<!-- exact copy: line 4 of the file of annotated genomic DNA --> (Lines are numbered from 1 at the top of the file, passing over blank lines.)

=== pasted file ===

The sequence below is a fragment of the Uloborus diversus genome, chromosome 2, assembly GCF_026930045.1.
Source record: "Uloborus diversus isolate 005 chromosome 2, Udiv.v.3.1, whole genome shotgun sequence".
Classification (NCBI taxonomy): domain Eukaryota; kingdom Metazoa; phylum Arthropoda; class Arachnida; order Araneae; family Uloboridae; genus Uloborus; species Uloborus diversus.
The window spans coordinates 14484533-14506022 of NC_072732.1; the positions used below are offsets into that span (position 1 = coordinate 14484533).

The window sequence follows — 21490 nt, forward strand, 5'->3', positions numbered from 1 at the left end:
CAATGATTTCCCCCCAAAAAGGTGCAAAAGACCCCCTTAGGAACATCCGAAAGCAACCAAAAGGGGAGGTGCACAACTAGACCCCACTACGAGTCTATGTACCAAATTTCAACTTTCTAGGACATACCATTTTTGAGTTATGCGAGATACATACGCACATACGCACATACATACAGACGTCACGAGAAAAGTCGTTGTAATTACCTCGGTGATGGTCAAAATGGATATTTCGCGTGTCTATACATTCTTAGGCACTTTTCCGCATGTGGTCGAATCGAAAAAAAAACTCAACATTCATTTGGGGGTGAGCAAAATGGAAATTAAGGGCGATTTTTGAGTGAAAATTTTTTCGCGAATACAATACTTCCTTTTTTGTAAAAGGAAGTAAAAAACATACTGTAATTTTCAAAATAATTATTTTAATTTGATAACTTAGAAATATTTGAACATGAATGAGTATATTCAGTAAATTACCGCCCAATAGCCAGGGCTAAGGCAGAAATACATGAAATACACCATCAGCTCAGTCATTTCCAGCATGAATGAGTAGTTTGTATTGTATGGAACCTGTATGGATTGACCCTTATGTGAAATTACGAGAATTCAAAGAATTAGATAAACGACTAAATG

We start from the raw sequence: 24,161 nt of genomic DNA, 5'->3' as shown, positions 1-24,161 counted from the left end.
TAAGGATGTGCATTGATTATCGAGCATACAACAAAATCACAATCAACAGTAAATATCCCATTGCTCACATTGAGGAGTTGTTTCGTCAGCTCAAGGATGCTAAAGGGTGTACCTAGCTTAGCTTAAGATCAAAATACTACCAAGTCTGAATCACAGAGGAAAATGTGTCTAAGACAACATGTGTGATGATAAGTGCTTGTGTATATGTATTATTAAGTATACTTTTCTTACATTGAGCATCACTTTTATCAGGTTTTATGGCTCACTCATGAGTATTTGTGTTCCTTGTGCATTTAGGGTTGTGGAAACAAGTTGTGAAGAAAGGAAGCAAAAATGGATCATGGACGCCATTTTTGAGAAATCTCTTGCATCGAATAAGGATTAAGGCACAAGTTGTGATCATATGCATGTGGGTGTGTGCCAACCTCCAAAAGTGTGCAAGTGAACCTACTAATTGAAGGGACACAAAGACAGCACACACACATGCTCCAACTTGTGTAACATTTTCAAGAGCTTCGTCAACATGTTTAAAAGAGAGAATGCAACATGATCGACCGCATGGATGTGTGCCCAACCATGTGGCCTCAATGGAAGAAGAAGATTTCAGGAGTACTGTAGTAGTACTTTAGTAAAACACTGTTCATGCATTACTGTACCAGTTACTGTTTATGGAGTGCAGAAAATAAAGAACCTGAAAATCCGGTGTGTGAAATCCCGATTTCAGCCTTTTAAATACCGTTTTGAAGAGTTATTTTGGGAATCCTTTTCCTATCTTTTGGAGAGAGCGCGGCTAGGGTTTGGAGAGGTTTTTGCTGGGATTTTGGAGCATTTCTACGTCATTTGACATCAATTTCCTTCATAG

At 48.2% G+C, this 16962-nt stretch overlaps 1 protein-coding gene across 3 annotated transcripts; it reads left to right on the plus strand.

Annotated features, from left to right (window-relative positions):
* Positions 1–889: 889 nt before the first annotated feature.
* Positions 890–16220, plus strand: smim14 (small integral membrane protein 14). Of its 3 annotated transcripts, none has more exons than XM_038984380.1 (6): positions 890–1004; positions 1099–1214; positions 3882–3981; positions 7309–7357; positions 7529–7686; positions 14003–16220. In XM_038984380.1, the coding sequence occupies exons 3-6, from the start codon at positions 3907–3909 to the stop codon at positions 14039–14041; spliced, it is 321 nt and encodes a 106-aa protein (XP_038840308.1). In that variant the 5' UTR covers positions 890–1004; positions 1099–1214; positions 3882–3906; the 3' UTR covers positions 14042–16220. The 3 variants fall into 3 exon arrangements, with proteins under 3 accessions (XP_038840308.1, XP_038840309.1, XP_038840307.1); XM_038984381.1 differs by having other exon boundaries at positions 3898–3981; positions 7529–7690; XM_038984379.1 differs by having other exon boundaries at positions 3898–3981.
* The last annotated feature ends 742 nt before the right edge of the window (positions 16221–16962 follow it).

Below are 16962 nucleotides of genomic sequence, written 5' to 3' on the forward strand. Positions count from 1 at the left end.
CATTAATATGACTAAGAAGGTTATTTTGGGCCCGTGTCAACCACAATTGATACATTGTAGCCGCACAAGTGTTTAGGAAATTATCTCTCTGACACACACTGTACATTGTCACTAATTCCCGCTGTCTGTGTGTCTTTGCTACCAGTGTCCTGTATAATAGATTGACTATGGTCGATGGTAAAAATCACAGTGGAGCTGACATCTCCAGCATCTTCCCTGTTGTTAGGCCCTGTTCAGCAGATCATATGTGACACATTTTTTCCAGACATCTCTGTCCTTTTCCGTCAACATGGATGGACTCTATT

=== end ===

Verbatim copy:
The window spans coordinates 14484533-14506022 of NC_072732.1; the positions used below are offsets into that span (position 1 = coordinate 14484533).